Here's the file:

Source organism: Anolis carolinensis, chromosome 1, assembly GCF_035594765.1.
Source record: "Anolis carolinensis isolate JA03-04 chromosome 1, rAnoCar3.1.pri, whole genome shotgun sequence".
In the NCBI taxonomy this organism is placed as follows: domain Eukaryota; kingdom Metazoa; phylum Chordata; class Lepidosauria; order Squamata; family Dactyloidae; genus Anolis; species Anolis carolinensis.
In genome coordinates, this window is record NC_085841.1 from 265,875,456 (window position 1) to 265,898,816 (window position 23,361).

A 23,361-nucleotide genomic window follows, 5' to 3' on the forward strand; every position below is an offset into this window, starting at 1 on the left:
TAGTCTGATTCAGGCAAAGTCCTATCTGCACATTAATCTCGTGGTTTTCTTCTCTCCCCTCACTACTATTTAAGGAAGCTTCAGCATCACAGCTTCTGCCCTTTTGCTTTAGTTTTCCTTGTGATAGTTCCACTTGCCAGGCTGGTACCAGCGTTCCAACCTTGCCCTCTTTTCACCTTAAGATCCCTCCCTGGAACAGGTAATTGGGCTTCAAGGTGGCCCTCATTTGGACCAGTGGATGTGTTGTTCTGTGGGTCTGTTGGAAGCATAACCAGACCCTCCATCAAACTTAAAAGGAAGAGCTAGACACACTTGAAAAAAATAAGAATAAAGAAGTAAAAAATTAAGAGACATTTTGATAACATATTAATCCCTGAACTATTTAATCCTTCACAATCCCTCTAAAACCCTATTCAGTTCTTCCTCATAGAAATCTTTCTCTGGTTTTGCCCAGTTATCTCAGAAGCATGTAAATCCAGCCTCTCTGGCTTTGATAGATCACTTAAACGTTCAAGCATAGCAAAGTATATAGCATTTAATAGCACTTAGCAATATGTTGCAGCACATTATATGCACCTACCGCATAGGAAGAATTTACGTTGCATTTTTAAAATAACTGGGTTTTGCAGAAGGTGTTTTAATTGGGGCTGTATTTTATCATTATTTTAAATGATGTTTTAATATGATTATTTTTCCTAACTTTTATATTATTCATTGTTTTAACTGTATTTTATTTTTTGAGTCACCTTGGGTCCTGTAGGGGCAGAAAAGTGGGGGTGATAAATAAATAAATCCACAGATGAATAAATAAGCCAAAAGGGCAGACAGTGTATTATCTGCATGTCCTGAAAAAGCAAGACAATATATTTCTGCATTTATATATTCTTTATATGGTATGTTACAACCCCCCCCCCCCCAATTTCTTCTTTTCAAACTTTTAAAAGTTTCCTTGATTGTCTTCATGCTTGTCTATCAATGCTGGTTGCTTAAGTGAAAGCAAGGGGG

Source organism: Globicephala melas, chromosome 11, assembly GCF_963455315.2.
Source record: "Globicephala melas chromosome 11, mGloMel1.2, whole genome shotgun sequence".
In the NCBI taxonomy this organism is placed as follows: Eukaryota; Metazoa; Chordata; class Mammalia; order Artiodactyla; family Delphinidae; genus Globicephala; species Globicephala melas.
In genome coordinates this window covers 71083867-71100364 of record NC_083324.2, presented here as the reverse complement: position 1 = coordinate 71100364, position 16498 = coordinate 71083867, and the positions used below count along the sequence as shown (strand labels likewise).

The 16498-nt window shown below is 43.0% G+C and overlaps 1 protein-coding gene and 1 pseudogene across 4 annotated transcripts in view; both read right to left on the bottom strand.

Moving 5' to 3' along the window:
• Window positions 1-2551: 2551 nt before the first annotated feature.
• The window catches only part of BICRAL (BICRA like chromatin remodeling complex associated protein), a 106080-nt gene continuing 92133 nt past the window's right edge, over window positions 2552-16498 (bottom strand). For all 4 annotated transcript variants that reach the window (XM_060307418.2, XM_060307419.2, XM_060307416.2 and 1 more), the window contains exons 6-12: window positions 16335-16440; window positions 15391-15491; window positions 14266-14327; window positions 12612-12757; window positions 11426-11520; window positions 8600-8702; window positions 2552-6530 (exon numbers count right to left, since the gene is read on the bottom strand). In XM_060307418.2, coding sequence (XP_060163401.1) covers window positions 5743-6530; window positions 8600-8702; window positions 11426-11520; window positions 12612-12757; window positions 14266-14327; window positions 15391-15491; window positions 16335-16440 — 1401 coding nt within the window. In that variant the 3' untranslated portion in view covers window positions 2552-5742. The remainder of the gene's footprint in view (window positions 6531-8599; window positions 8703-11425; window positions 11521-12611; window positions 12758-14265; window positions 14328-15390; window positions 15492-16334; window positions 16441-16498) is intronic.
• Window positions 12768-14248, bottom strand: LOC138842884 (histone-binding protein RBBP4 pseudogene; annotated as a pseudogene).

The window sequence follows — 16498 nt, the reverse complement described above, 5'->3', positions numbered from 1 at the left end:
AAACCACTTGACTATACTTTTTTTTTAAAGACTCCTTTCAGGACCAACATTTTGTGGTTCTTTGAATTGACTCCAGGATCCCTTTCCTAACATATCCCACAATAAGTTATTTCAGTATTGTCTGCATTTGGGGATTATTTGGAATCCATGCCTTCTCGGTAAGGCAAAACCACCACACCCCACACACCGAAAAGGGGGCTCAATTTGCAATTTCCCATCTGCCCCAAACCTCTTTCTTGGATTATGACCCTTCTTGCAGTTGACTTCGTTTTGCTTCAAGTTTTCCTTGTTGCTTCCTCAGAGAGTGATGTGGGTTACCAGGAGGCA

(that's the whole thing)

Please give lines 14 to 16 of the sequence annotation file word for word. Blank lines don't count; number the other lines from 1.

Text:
• The window catches only part of BICRAL (BICRA like chromatin remodeling complex associated protein), a 106080-nt gene continuing 92133 nt past the window's right edge, over window positions 2552-16498 (bottom strand). For all 4 annotated transcript variants that reach the window (XM_060307418.2, XM_060307419.2, XM_060307416.2 and 1 more), the window contains exons 6-12: window positions 16335-16440; window positions 15391-15491; window positions 14266-14327; window positions 12612-12757; window positions 11426-11520; window positions 8600-8702; window positions 2552-6530 (exon numbers count right to left, since the gene is read on the bottom strand). In XM_060307418.2, coding sequence (XP_060163401.1) covers window positions 5743-6530; window positions 8600-8702; window positions 11426-11520; window positions 12612-12757; window positions 14266-14327; window positions 15391-15491; window positions 16335-16440 — 1401 coding nt within the window. In that variant the 3' untranslated portion in view covers window positions 2552-5742. The remainder of the gene's footprint in view (window positions 6531-8599; window positions 8703-11425; window positions 11521-12611; window positions 12758-14265; window positions 14328-15390; window positions 15492-16334; window positions 16441-16498) is intronic.
• Window positions 12768-14248, bottom strand: LOC138842884 (histone-binding protein RBBP4 pseudogene; annotated as a pseudogene).

The window sequence follows — 16498 nt, the reverse complement described above, 5'->3', positions numbered from 1 at the left end: